it is perhaps merely a statement to stroke your ego,

but if it’s true, there’ll always be a part of you

that you’ll never know.

— the time you earned your first ‘salary’ as a seven year old,

selling artwork in your neighbourhood to earn, just enough

to buy yourself three candy bars and a bottle of juice, but

when you saw a homeless man sitting

outside the grocery store, you pushed the coins into his palm

without a second thought and walked away

before he could take a look at your face

(or the tears that threatened to slip out of your eyes).

— the time that you told your mother you hated her

and shut yourself in your room all night,

even later, when you heard her cry for two hours straight—

because she refused to pay for a ticket to your favourite band’s concert.

— and every single time you kept your mouth shut

when you should’ve used it to scream out loud,

but oh what if it’s really nothing and you end up crying wolf—

besides, if it’s really as bad as you think it is,

someone else who sees it’ll say something

(is everyone in this world really blind, deaf, dumb

and indifferent?);

and every single time you said something when

you knew you should’ve kept your mouth shut—

but oh what if you end up seeming blind, deaf, dumb

and indifferent—

because every single person in the world

can’t be wrong, can they, (and you’ve been taught all your life

to stand up for what’s right).

. . .

. . .

. . .

Well, that was my paltry attempt at being poetic, haha. That aside, a lot of things I mentioned here stem from personal experience. If you feel like you had some of these experiences as well, leave a comment telling me which ones! Also, do tell me which of the four parts was your favourite.

Thanks for your time and patience this week, lovely reader! Already can’t wait for the next Sunday 😛


Deranged Delusions

A Thousand Splendid Suns by Khaled Hosseini: A Book Review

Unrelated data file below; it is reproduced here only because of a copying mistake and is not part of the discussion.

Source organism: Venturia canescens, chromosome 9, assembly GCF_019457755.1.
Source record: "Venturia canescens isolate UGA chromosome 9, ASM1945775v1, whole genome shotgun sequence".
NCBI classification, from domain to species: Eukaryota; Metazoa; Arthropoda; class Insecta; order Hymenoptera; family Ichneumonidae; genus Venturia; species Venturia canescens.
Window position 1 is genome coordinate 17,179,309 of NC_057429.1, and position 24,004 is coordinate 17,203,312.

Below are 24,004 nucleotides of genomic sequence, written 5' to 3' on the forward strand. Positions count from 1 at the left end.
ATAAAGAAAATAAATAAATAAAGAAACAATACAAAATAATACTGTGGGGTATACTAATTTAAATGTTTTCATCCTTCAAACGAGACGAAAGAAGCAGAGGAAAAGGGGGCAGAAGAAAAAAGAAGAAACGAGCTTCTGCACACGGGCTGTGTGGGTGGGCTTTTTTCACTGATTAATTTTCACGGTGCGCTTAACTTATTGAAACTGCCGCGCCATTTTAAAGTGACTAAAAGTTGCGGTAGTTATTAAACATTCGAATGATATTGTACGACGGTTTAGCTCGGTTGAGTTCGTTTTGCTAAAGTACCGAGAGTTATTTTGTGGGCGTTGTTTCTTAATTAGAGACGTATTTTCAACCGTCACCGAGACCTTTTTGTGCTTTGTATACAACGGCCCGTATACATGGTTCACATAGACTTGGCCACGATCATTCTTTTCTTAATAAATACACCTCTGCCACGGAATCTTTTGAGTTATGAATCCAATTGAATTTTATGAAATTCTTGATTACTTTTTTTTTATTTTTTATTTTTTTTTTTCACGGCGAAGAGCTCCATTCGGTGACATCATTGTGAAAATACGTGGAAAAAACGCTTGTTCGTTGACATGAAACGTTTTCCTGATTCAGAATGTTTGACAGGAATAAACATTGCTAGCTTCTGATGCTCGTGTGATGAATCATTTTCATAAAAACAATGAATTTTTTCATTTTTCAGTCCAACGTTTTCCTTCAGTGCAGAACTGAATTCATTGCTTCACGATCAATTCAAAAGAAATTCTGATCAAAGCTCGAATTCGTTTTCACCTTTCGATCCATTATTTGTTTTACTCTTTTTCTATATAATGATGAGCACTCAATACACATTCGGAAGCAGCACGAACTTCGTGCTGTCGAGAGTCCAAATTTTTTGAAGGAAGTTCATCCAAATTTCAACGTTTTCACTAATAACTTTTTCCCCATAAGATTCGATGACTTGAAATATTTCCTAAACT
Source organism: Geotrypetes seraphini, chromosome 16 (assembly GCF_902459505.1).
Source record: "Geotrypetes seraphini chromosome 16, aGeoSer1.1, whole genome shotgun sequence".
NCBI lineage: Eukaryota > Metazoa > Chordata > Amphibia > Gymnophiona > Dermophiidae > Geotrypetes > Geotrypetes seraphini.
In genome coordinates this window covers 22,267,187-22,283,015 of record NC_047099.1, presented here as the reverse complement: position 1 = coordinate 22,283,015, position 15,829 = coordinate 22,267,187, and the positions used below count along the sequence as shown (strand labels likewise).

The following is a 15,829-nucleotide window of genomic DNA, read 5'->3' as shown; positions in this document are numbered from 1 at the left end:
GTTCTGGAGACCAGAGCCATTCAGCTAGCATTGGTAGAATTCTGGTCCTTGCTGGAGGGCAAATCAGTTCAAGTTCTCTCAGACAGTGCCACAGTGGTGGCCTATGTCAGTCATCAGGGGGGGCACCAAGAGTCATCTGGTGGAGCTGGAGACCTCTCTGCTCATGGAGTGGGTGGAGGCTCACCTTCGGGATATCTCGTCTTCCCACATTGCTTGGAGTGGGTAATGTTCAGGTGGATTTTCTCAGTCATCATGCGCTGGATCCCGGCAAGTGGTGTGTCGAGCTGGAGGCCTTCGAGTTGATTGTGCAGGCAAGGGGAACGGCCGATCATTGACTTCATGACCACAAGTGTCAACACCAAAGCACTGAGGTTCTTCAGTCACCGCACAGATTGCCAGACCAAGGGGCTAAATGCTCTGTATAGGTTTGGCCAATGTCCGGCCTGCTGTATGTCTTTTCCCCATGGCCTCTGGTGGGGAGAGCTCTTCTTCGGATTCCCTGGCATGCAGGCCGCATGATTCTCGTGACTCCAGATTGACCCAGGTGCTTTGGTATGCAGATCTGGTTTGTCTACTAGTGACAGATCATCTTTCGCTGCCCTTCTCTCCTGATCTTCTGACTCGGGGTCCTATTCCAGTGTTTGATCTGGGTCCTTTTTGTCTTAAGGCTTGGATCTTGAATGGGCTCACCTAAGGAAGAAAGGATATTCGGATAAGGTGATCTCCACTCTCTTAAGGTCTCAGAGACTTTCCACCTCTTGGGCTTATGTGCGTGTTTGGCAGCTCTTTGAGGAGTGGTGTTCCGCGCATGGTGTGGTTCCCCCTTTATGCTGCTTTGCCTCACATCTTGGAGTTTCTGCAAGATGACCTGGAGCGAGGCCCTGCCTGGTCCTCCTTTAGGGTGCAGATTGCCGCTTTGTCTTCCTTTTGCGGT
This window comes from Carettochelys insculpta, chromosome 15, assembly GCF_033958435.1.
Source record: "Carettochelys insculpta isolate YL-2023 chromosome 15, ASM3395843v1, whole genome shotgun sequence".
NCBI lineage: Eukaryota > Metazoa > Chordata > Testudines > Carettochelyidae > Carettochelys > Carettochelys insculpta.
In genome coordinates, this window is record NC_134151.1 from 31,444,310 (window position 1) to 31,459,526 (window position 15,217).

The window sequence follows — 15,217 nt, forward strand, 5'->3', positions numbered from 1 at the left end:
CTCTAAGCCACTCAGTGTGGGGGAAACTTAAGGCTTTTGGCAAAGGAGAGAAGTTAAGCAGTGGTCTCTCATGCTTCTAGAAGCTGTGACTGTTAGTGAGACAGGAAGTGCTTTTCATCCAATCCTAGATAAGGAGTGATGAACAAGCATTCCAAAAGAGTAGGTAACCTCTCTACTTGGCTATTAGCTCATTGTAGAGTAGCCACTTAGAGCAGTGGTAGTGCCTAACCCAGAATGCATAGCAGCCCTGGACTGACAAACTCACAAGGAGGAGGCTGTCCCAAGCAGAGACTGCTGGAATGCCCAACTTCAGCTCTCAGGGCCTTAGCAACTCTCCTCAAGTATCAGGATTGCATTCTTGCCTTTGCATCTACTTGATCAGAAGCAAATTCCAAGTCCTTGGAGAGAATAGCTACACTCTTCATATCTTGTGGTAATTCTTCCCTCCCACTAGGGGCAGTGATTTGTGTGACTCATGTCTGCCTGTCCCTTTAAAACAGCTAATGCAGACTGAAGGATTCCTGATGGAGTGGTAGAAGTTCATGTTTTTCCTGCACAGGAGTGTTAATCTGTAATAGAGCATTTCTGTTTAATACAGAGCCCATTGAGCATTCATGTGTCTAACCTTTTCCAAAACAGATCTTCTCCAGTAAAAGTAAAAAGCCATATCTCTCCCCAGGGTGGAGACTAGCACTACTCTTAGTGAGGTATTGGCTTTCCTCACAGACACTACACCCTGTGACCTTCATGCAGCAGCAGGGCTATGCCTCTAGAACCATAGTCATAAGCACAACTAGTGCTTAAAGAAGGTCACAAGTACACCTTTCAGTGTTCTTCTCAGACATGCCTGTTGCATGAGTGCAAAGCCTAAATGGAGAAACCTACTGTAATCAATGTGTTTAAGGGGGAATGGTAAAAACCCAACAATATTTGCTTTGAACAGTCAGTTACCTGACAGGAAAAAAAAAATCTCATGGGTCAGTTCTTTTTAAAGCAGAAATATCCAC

“Every street of Kabul is enthralling to the eye

Through the bazars, caravans of Egypt pass

One could not count the moons that shimmer on her roofs

And the thousand splendid suns that hide behind her walls.”

This verse by a 17th century Iranian poet fittingly summarises the premise of Hosseini’s novel, which I had the privilege of reading last year. It narrates a story that is eye-openingly dark, heartbreaking and shattering, yet is suffused with beacons of humanity, sacrifice and endurance.

The novel, set primarily in Kabul, traverses over a time period of forty five years, part of which includes the Soviet invasion of Kabul and the subsequent rise of the Taliban. Hosseini never glosses over the brutality or the violence that the women face, but instead deals with it with straightforward, unflinching honesty.

The story begins with Mariam, a ‘harami’, or an illegitimate child who lives with her bitter and despondent mother on the outskirts of Herat, a city in Afghanistan. Her charming father Jalil, a rich man who owns the cinema in the city, visits her every Thursday. These visits are the highlight of Mariam’s every week. One Thursday, when Jalil fails to visit her and take her to watch a movie, like he had promised, she goes to the city in search of his house, where Jalil refuses to meet her. When she returns home the next day, she finds that her mother has committing suicide out of the fear that her daughter abandoned her.


Now helpless, she turns to Jalil, who unfeelingly marries her off to a man thirty years older than her, Rasheed, who lives in Kabul. At first, the man treats her well. However, as time passes by and Mariam is found to be unable to provide Rasheed with a child, having miscarried several times, things change for the worse.

As in most societies that regard women as nothing but baby-making machines, she turns into a burden for Rasheed, who heavily abuses her. The plight of this woman is heartbreaking; she is trapped in a marriage with a man whose past has turned him into nothing short of a monster.

It is then that Laila, a vivacious young girl, enters the storyline. In stark contrast to Mariam, she lives in a fairly well-to-do household and has a father who believes in educating her. It is at this point that we receive information about the Soviet invasion, with Laila’s brothers in the Mujahideen. There is also a subplot where Laila is involved with a local boy, Tariq.